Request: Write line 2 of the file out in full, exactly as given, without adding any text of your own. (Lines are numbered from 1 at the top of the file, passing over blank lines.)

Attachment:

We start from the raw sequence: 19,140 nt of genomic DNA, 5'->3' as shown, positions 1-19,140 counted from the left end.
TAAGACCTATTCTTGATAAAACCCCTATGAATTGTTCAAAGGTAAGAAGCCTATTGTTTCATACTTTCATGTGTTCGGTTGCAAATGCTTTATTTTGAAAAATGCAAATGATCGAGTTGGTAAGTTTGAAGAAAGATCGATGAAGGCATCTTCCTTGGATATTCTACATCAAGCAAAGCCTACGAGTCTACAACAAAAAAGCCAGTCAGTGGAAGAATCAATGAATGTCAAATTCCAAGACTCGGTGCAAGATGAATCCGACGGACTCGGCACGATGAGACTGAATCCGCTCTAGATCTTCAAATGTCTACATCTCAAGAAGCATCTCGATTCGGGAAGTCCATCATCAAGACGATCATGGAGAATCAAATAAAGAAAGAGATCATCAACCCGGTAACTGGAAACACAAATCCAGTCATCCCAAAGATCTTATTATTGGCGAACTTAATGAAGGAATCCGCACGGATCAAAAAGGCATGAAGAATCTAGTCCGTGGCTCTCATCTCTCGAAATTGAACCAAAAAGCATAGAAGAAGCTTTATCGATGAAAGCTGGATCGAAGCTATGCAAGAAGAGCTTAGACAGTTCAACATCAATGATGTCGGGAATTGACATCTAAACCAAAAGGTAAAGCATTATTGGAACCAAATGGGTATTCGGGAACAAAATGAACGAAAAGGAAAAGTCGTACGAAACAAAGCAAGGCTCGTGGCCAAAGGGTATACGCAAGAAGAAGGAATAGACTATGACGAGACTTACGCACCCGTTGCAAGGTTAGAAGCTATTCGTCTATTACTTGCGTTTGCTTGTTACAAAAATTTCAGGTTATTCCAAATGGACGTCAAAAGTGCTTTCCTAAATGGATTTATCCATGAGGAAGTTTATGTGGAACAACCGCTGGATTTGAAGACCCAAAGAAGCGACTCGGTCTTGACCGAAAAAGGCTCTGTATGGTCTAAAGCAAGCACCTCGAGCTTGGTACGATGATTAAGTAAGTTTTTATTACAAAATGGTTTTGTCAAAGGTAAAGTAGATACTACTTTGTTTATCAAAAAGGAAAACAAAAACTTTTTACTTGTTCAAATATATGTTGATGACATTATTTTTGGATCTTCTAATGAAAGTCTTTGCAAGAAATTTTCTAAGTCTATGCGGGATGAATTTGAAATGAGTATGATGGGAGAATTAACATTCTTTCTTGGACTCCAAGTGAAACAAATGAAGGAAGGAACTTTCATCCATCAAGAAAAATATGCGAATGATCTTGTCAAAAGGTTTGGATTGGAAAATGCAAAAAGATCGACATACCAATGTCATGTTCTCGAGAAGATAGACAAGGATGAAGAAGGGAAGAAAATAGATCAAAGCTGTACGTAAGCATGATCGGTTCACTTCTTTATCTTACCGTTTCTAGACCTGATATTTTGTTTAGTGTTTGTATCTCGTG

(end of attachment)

TAAGACCTATTCTTGATAAAACCCCTATGAATTGTTCAAAGGTAAGAAGCCTATTGTTTCATACTTTCATGTGTTCGGTTGCAAATGCTTTATTTTGAAAAATGCAAATGATCGAGTTGGTAAGTTTGAAGAAAGATCGATGAAGGCATCTTCCTTGGATATTCTACATCAAGCAAAGCCTACGAGTCTACAACAAAAAAGCCAGTCAGTGGAAGAATCAATGAATGTCAAATTCCAAGACTCGGTGCAAGATGAATCCGACGGACTCGGCACGATGAGACTGAATCCGCTCTAGATCTTCAAATGTCTACATCTCAAGAAGCATCTCGATTCGGGAAGTCCATCATCAAGACGATCATGGAGAATCAAATAAAGAAAGAGATCATCAACCCGGTAACTGGAAACACAAATCCAGTCATCCCAAAGATCTTATTATTGGCGAACTTAATGAAGGAATCCGCACGGATCAAAAAGGCATGAAGAATCTAGTCCGTGGCTCTCATCTCTCGAAATTGAACCAAAAAGCATAGAAGAAGCTTTATCGATGAAAGCTGGATCGAAGCTATGCAAGAAGAGCTTAGACAGTTCAACATCAATGATGTCGGGAATTGACATCTAAACCAAAAGGTAAAGCATTATTGGAACCAAATGGGTATTCGGGAACAAAATGAACGAAAAGGAAAAGTCGTACGAAACAAAGCAAGGCTCGTGGCCAAAGGGTATACGCAAGAAGAAGGAATAGACTATGACGAGACTTACGCACCCGTTGCAAGGTTAGAAGCTATTCGTCTATTACTTGCGTTTGCTTGTTACAAAAATTTCAGGTTATTCCAAATGGACGTCAAAAGTGCTTTCCTAAATGGATTTATCCATGAGGAAGTTTATGTGGAACAACCGCTGGATTTGAAGACCCAAAGAAGCGACTCGGTCTTGACCGAAAAAGGCTCTGTATGGTCTAAAGCAAGCACCTCGAGCTTGGTACGATGATTAAGTAAGTTTTTATTACAAAATGGTTTTGTCAAAGGTAAAGTAGATACTACTTTGTTTATCAAAAAGGAAAACAAAAACTTTTTACTTGTTCAAATATATGTTGATGACATTATTTTTGGATCTTCTAATGAAAGTCTTTGCAAGAAATTTTCTAAGTCTATGCGGGATGAATTTGAAATGAGTATGATGGGAGAATTAACATTCTTTCTTGGACTCCAAGTGAAACAAATGAAGGAAGGAACTTTCATCCATCAAGAAAAATATGCGAATGATCTTGTCAAAAGGTTTGGATTGGAAAATGCAAAAAGATCGACATACCAATGTCATGTTCTCGAGAAGATAGACAAGGATGAAGAAGGGAAGAAAATAGATCAAAGCTGTACGTAAGCATGATCGGTTCACTTCTTTATCTTACCGTTTCTAGACCTGATATTTTGTTTAGTGTTTGTATCTCGTG